Wed Jan 23, 2013, 11:53 AM
antigop (12,778 posts)
Raising the Medicare age could hurt young workers
Raising the Medicare eligibility age won't just affect older workers ... it could ripple all the way down the career ladder.
If senior citizens can't sign up for Medicare until age 67, many will likely stay on the job longer so they can keep their health insurance. That means it could be tougher for mid-career workers to move up, which in turn could make it harder for younger workers to secure entry-level positions, economists say.
"The only way to free up jobs at the bottom for young people is for older workers to retire," said Sung Won Sohn, an economics professor at California State University Channel Islands. "No one wants to retire without health care."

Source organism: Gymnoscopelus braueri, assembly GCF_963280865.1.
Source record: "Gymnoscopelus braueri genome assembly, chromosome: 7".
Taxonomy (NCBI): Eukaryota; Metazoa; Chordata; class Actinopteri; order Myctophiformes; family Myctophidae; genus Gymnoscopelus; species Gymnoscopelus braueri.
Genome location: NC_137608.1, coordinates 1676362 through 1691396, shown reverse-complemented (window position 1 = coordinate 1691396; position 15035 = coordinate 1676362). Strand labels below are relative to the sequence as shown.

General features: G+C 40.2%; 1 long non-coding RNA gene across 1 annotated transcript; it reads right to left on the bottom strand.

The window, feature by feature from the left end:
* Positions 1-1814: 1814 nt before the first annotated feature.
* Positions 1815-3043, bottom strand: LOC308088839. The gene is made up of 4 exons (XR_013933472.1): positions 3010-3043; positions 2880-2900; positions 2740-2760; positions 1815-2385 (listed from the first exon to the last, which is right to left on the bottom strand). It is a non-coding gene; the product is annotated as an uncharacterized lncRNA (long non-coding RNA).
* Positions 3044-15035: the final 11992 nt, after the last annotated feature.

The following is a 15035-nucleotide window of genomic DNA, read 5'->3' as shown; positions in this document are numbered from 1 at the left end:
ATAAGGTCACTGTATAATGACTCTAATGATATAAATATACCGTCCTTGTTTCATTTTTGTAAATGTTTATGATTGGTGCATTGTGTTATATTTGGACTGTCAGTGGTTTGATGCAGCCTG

Shout out to all the DUers who have pointed this out.
2 replies, 1007 views
Always highlight: 10 newest replies | Replies posted after I mark a forum
Replies to this discussion thread
Response to antigop (Original post)
Wed Jan 23, 2013, 12:05 PM
Igel (25,254 posts)
1. Only true in fields with zero growth.
Then the only way there's room for you is if somebody else goes away. If the other person doesn't go away, you have no slot to fill.
In a declining economy you get calls for lowering the retirement age. Get rid of those who have been around, make way for the newbies.
In an expanding economy you only get that kind of call from those who believe their unique, special gifts and talents are too slowly acknowledged and rewarded, who don't move up the social or corporate ladder as fast as their egos demand.
Of course, there's an unspoken assumption: That seniority trumps skills and talent. Sometimes true. Sometimes not. (When "not," then it's the inherent greed of employers who want to hire young, low-paid workers instead of the wise, skilled, expensive older worker.)
Me, I like expanding economies. They produce labor demand, drive up wages, and while they're often rough on the environment they also produce revenues and prosperity that lead people to value clean air and water.